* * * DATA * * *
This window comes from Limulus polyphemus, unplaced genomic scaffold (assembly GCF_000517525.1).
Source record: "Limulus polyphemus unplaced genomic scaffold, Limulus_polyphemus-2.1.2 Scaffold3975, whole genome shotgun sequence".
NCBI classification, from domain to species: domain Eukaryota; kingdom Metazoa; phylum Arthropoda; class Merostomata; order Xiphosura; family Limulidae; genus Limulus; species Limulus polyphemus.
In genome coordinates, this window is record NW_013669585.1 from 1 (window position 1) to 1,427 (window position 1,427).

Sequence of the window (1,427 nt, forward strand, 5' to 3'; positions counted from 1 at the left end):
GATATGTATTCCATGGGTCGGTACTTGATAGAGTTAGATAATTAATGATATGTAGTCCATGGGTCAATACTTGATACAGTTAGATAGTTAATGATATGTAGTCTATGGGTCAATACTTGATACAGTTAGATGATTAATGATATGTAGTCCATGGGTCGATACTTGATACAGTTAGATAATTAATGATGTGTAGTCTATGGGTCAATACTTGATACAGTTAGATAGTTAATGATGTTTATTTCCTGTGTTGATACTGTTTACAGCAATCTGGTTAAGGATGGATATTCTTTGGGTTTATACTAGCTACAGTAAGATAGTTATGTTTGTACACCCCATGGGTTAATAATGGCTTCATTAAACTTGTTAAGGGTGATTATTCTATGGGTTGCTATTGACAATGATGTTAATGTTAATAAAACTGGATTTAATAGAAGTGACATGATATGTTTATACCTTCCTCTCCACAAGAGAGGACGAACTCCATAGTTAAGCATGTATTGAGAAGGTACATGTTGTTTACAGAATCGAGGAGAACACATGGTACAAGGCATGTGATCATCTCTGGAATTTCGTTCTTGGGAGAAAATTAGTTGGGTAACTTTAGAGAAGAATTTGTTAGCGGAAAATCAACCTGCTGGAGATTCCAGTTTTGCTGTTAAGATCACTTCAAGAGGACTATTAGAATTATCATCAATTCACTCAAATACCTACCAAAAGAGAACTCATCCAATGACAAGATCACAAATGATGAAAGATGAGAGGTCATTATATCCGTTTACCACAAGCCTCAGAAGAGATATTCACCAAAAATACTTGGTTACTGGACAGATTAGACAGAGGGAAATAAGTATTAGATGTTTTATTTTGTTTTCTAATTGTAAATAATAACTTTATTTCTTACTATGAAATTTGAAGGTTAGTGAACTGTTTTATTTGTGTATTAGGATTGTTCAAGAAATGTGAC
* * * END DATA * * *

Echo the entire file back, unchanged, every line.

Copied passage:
This window comes from Limulus polyphemus, unplaced genomic scaffold (assembly GCF_000517525.1).
Source record: "Limulus polyphemus unplaced genomic scaffold, Limulus_polyphemus-2.1.2 Scaffold3975, whole genome shotgun sequence".
NCBI classification, from domain to species: domain Eukaryota; kingdom Metazoa; phylum Arthropoda; class Merostomata; order Xiphosura; family Limulidae; genus Limulus; species Limulus polyphemus.
In genome coordinates, this window is record NW_013669585.1 from 1 (window position 1) to 1,427 (window position 1,427).

Sequence of the window (1,427 nt, forward strand, 5' to 3'; positions counted from 1 at the left end):
GATATGTATTCCATGGGTCGGTACTTGATAGAGTTAGATAATTAATGATATGTAGTCCATGGGTCAATACTTGATACAGTTAGATAGTTAATGATATGTAGTCTATGGGTCAATACTTGATACAGTTAGATGATTAATGATATGTAGTCCATGGGTCGATACTTGATACAGTTAGATAATTAATGATGTGTAGTCTATGGGTCAATACTTGATACAGTTAGATAGTTAATGATGTTTATTTCCTGTGTTGATACTGTTTACAGCAATCTGGTTAAGGATGGATATTCTTTGGGTTTATACTAGCTACAGTAAGATAGTTATGTTTGTACACCCCATGGGTTAATAATGGCTTCATTAAACTTGTTAAGGGTGATTATTCTATGGGTTGCTATTGACAATGATGTTAATGTTAATAAAACTGGATTTAATAGAAGTGACATGATATGTTTATACCTTCCTCTCCACAAGAGAGGACGAACTCCATAGTTAAGCATGTATTGAGAAGGTACATGTTGTTTACAGAATCGAGGAGAACACATGGTACAAGGCATGTGATCATCTCTGGAATTTCGTTCTTGGGAGAAAATTAGTTGGGTAACTTTAGAGAAGAATTTGTTAGCGGAAAATCAACCTGCTGGAGATTCCAGTTTTGCTGTTAAGATCACTTCAAGAGGACTATTAGAATTATCATCAATTCACTCAAATACCTACCAAAAGAGAACTCATCCAATGACAAGATCACAAATGATGAAAGATGAGAGGTCATTATATCCGTTTACCACAAGCCTCAGAAGAGATATTCACCAAAAATACTTGGTTACTGGACAGATTAGACAGAGGGAAATAAGTATTAGATGTTTTATTTTGTTTTCTAATTGTAAATAATAACTTTATTTCTTACTATGAAATTTGAAGGTTAGTGAACTGTTTTATTTGTGTATTAGGATTGTTCAAGAAATGTGAC